Thursday, September 28, 2006

I Heart Bob Dylan

Ok, so I realize that until now I’ve only written about hip-hop, but today I’m going to ramble about one of our county’s great artists: The man, the legend, the unintelligible, Bob Dylan.

It took me twenty-five years to accept the genius of Bob Dylan, and I largely blame 1967’s dismal “greatest Hits’ collection. Part of the problem is that Dylan’s most popular songs have either been ruined from being on the soundtrack of too many nostalgic 60’s films (“Blowing in the Wind”, “The Times They Are A-Changing”) or were never so hot to begin with “Rainy Day Woman”). Also, Dylan’s material covers too much ground to be represented well by ten tracks. It ends up just being a mish-mash of styles and genres, nuggets of brilliance that don’t really work when placed together. I was forced to listen to “Greatest Hits” on too many car rides in high school, and it almost turned me off to Dylan for good.

What finally changed my mind was a copy of “Highway 61 Revisited” that came free with a copy of L’Espresso, which is Italy’s version of Time, only with more boobies. I had heard “Like A Rolling Stone” a million times, but this was the first time I really listened to it. Besides the fact that it is a good song, it has got to be one of the most viscous singles released until rappers started releasing dis tracks in the 80’s. I was suffering from a nasty dot com hangover, and Dylan’s tirade was the perfect revenge anthem to all of the yuppie assholes who made my city so unbearable in the late 90’s. –

“You've gone to the finest school all right, Miss Lonely
But you know you only used to get juiced in it
And nobody has ever taught you how to live on the street
And now you find out you're gonna have to get used to it.”

All the angry punk rock anthems in the world can’t compete with Dylan’s vitriol on that track. The rest of the album holds up as well. Ok, so the lyrics don’t always make much sense, and it can get uncomfortably jammy at times, but it’s still really, really good.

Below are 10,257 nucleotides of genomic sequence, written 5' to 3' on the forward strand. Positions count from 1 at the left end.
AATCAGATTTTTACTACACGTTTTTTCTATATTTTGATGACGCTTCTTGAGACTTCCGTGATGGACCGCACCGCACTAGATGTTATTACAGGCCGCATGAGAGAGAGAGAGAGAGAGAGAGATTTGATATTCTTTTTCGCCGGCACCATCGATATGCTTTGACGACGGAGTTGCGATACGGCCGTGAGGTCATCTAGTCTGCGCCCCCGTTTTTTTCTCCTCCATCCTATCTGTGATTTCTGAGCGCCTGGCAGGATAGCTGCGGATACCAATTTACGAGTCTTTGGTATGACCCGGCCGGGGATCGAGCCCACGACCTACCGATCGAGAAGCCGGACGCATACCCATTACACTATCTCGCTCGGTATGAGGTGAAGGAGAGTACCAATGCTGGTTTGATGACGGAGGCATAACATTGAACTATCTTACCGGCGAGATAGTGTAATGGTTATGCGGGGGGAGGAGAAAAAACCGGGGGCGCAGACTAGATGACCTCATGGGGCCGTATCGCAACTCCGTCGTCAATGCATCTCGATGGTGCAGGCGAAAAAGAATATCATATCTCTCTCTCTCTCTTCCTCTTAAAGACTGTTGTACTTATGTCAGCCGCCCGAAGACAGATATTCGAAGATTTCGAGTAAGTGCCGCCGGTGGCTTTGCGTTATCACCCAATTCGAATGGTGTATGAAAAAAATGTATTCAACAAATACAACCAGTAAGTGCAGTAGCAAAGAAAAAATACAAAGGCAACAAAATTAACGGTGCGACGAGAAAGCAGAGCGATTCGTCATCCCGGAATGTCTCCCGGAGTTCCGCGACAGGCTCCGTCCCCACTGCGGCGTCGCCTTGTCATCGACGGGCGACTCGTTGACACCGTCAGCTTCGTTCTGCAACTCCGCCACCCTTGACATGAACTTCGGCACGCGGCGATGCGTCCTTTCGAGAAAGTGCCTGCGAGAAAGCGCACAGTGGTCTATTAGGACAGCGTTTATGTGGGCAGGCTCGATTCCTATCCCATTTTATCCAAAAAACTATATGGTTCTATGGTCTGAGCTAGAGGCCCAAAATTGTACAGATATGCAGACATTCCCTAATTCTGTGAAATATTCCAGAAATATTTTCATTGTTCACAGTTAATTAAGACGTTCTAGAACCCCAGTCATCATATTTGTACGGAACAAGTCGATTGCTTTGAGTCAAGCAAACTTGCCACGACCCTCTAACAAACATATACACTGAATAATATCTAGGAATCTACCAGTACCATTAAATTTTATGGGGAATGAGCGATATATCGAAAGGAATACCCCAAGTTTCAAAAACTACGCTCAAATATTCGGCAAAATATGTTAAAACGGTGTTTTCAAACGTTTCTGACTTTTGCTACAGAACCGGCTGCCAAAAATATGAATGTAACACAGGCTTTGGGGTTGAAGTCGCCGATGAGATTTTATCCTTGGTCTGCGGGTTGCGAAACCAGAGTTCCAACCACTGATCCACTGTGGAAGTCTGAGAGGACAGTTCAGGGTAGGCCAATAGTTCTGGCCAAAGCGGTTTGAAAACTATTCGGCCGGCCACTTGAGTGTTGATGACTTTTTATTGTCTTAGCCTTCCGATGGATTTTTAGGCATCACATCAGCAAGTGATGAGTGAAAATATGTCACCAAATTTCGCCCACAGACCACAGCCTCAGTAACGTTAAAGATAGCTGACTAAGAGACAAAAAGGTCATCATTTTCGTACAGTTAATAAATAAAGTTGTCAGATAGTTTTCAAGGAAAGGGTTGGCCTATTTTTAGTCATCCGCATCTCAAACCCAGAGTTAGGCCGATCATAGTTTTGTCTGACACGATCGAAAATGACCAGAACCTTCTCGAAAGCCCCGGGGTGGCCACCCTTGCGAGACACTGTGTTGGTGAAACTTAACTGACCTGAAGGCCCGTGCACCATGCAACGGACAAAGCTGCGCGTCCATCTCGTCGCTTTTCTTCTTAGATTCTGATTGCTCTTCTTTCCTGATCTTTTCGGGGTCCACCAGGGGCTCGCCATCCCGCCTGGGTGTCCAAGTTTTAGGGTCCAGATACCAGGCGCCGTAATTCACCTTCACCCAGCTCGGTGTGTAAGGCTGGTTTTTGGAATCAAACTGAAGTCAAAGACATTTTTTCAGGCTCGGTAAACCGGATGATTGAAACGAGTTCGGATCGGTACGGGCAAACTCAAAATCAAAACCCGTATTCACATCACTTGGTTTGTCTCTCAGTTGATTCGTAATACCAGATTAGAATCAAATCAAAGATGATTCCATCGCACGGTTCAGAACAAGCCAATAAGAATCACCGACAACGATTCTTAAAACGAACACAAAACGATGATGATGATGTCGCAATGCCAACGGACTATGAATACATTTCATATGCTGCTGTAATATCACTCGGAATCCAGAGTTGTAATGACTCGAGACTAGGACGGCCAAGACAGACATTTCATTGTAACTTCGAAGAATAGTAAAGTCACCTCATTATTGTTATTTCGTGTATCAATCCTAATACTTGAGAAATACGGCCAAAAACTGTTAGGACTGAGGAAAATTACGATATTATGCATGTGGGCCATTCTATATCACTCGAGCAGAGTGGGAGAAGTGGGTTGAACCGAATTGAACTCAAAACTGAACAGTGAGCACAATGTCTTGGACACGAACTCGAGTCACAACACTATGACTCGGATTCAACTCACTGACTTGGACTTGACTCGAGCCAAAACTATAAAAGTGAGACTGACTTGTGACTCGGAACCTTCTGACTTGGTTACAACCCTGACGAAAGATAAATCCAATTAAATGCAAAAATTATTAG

Since I was in Italy, and it was tough finding decent music, I started buying all of the Dylan records I could find. I started with his most famous, 1963’s “The Freewheeling Bob Dylan.” Despite the fact that it contains one of his most popular songs, it is not one of his best albums. First of all, do you really ever feel the need to hear “Blowin’ in the Wind?” Because I don’t. It’s sort of like a lot of the Beatles’ stuff – totally ruined by repetition. It’s still worth owning, however, for “Oxford Town”, and the brilliant “Masters of War”

Next I picked up hi s debut, 1962’s “Bob Dylan”, which is notable for Dylan’s touching ode to Woody Guthrie, as well as his covers of old blues songs. For a young Midwestern Jewish kid, he sure sold lines like “Lord I’m fixin’ to die.”

1966’s double album “Blonde On Blonde” has some fine moments that build on the more rock and psychadelic leanings of Highway 61 and Bringing it All Back Home. However, too much of the album seems to conflate being on acid with being creative, and it’s not nearly as effective today as it must have been when it was released.

My favorite album of Dylan is 1964’s “The Times They Are A-Changing”. The title track is pretty brilliant, if overplayed. The rest of the album is full of angry folk music that attacks American hypocrisy, classism, and racism. It has also got some gorgeous ballads, and is consistent the whole way through. Fans of Elliot Smith should check this out, as Smith was obviously inspired by Mr. Dylan.

I haven’t really listened to any thing else Dylan has done. 1975’s “Blood On the Tracks” is a pretty heavy break up record, but it gets a little to jam-rock for my tastes. I’ve heard bad things about a lot of his output from the late 70’s, and I sort of feel like I own enough Dylan at this point. His last few albums have gotten rave reviews, but again, I’m not really desperate to add more Dylan to my collection. It’s not that he’s not great, it’s just that I have to make room for some of the other billion good artists out there.

While Dylan’s nasally voice may not be for everybody, he has a rightful spot in the pantheon of great American musicians, as well as great pop musicians. Next you get shit from a European about how the US has no culture, you can reply “Oh yea?!? Well what about Bob Dylan, muthafucka?” That’ll teach the Europeans to think they are better than us just because their countries aren’t full of ignorant superstitious Christians who don’t know shit about anything beyond their television…what-EVER.

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